School division looking at ways to cut $675,000 from proposed budget
WOODSTOCK – Shenandoah County Public Schools is attempting to find ways to cut $675,601 from its budget.
The budget reduction is necessary following last week’s Board of Supervisors meeting in which board members chose not to fully fund the division’s. The supervisors budgeted $27.77 million for operations, instead of the requested $28.45 million for operation costs.
“It is a much better level of funding than in the past but is still not fully funded, which I would prefer,” said schools Superintendent Mark Johnston
The School Board has started discussions on where it might find areas to decrease funding.
Johnston made recommendations for cuts, including:
- Adjusting the request for hiring four additional special education teachers to one, saving $192,000.
- Adjusting the request for hiring four additional special education paraprofessionals to one, saving $86,313.
- Cutting back on sustaining the One to One computer devices for all students, saving $188,059.
- Not hiring an additional Math teacher for Strasburg High School, saving $64,000
- Dropping the requested increase in money for maintenance contracts, saving $27,931.
- Dropping stipends for ELA Curriculum Leaders, saving $13,500.
- No longer considering a request to bring in two school psychologist interns, saving $40,000.
- Dropping a request to hire a behavioral coach, saving $28,771.
- Not hiring a speech teletherapy assistant, saving $28,097
Board of Education Vice Chairman Richard Koontz Jr., unwilling to just give up on hiring the positions the schools need, asked for a list of vice principals and their salaries in an effort to see if they were above median and could possibly have wages in those administrative positions temporarily frozen, without an increase this year.
“I would support positions over higher income,” Koontz said.
Johnston cautioned against this, citing the lack of increases in anyone’s salaries last year.
“I am afraid we would go from teacher flight to administration flight,” Johnston said.
The division experienced about a 15 percent teacher turn over the last three years.
The budget still calls for teachers to receive raises to bring them to the median of surrounding divisions plus a 2 percent increase, anticipating that surrounding divisions will again budget for an increase – keeping them to the median.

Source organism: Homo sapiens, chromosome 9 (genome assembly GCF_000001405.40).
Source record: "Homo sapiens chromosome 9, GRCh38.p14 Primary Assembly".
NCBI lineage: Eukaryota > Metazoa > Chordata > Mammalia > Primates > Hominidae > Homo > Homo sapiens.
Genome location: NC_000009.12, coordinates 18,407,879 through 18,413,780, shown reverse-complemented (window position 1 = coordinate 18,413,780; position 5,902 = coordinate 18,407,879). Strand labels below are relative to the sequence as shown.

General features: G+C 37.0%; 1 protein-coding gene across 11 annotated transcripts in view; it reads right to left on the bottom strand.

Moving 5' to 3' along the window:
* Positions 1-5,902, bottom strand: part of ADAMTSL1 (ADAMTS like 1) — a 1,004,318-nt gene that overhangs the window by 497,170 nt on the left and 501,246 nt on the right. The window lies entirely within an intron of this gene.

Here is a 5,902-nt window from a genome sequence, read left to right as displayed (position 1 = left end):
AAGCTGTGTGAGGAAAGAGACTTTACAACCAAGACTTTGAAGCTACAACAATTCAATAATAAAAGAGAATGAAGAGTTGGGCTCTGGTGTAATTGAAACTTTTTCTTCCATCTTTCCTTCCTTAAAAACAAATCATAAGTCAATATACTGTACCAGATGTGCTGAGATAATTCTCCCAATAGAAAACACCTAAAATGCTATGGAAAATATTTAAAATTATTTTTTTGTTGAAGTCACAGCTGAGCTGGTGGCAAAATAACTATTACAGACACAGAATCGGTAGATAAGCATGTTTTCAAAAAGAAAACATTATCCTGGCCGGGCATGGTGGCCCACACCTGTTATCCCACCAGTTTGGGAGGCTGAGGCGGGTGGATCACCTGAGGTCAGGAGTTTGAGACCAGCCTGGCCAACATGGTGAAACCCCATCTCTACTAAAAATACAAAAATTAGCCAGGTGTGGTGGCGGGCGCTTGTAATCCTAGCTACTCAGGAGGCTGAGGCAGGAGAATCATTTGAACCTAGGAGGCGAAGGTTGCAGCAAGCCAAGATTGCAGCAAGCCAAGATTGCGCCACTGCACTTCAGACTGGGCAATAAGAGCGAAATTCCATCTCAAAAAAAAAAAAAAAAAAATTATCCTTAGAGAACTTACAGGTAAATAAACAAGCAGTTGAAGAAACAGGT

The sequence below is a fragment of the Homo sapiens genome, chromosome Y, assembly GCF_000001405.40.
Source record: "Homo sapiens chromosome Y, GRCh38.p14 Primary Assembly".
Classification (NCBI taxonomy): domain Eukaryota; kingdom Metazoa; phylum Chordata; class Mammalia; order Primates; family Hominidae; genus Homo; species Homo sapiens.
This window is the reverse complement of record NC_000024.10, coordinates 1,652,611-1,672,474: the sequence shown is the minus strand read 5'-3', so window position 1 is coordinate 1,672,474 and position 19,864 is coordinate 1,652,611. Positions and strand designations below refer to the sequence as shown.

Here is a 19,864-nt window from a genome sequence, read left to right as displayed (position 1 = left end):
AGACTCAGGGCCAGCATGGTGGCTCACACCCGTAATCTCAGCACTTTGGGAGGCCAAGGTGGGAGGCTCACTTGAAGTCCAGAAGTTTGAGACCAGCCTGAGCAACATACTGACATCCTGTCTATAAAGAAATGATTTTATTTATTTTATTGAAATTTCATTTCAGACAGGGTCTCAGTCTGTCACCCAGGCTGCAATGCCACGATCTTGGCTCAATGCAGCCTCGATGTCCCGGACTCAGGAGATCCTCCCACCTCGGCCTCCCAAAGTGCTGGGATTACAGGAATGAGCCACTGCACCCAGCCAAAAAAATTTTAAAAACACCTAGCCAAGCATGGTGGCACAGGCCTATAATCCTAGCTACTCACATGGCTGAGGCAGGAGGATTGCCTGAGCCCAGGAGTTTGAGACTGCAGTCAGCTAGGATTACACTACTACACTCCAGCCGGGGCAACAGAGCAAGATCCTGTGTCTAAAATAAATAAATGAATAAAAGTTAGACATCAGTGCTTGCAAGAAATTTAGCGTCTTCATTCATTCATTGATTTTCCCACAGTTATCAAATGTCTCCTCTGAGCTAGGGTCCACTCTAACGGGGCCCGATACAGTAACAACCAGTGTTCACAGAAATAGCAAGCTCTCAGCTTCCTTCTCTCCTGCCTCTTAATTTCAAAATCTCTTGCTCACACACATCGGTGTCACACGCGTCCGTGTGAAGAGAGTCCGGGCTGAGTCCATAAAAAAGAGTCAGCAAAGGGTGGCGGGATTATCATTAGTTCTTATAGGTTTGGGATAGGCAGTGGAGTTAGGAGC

“That message has gotten out. We have decreased from 15 percent to 5 percent turnover,” Johnston said, cautioning it is early in the year and that figure could change.
Koontz stressed he is not automatically calling for a wage freeze for vice principals but is wanting to perform his due diligence and gather all the facts the board is going to need to make decisions on how to cut $675,000 from the budget.
Johnston disputed recent public statements by a county supervisor and area media about administrative salaries being higher than area divisions.
“They are not,” Johnston said.
Shenandoah County Public Schools operates on a 260-day contract, as well as Winchester, Augusta and Rockingham counties. Other divisions operate on different contracts with varying days of operation, some as reduced as 245 days. When adjusted, the salaries come more into the median, he said.
Johnston said people are using data that is not official data, was two years old and did not include the fact that Shenandoah County froze salaries last year to draw a conclusion that is not accurate.
The Board of Supervisors also chose to fund about half of the needed requested Capital Improvements Projects. Supervisors approved $3 million for capital improvements, which includes approximately $450,000 in school project savings carried over from last year, instead of the requested $3.8 million. The division will have to soon start looking at what maintenance, projects and replacements can wait for another year.
The School Board is scheduled to adopt its final budget on May 10.